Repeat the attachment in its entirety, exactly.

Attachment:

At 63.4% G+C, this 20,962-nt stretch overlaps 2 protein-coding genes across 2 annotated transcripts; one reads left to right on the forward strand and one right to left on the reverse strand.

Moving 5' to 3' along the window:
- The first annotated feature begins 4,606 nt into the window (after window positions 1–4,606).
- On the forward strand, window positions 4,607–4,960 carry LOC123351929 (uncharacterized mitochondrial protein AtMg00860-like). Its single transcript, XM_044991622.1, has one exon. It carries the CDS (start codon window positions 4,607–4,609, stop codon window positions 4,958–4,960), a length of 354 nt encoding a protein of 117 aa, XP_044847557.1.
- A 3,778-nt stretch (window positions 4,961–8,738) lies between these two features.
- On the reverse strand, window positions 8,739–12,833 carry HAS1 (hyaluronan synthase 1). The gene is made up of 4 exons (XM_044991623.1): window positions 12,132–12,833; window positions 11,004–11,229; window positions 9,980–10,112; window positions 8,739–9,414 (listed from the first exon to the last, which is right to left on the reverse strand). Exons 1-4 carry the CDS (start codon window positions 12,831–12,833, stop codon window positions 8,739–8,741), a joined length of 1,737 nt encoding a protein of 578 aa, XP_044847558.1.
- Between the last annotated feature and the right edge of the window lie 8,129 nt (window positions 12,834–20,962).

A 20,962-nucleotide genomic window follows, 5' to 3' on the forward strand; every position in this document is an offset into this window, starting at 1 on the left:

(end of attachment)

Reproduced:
At 63.4% G+C, this 20,962-nt stretch overlaps 2 protein-coding genes across 2 annotated transcripts; one reads left to right on the forward strand and one right to left on the reverse strand.

Moving 5' to 3' along the window:
- The first annotated feature begins 4,606 nt into the window (after window positions 1–4,606).
- On the forward strand, window positions 4,607–4,960 carry LOC123351929 (uncharacterized mitochondrial protein AtMg00860-like). Its single transcript, XM_044991622.1, has one exon. It carries the CDS (start codon window positions 4,607–4,609, stop codon window positions 4,958–4,960), a length of 354 nt encoding a protein of 117 aa, XP_044847557.1.
- A 3,778-nt stretch (window positions 4,961–8,738) lies between these two features.
- On the reverse strand, window positions 8,739–12,833 carry HAS1 (hyaluronan synthase 1). The gene is made up of 4 exons (XM_044991623.1): window positions 12,132–12,833; window positions 11,004–11,229; window positions 9,980–10,112; window positions 8,739–9,414 (listed from the first exon to the last, which is right to left on the reverse strand). Exons 1-4 carry the CDS (start codon window positions 12,831–12,833, stop codon window positions 8,739–8,741), a joined length of 1,737 nt encoding a protein of 578 aa, XP_044847558.1.
- Between the last annotated feature and the right edge of the window lie 8,129 nt (window positions 12,834–20,962).

A 20,962-nucleotide genomic window follows, 5' to 3' on the forward strand; every position in this document is an offset into this window, starting at 1 on the left: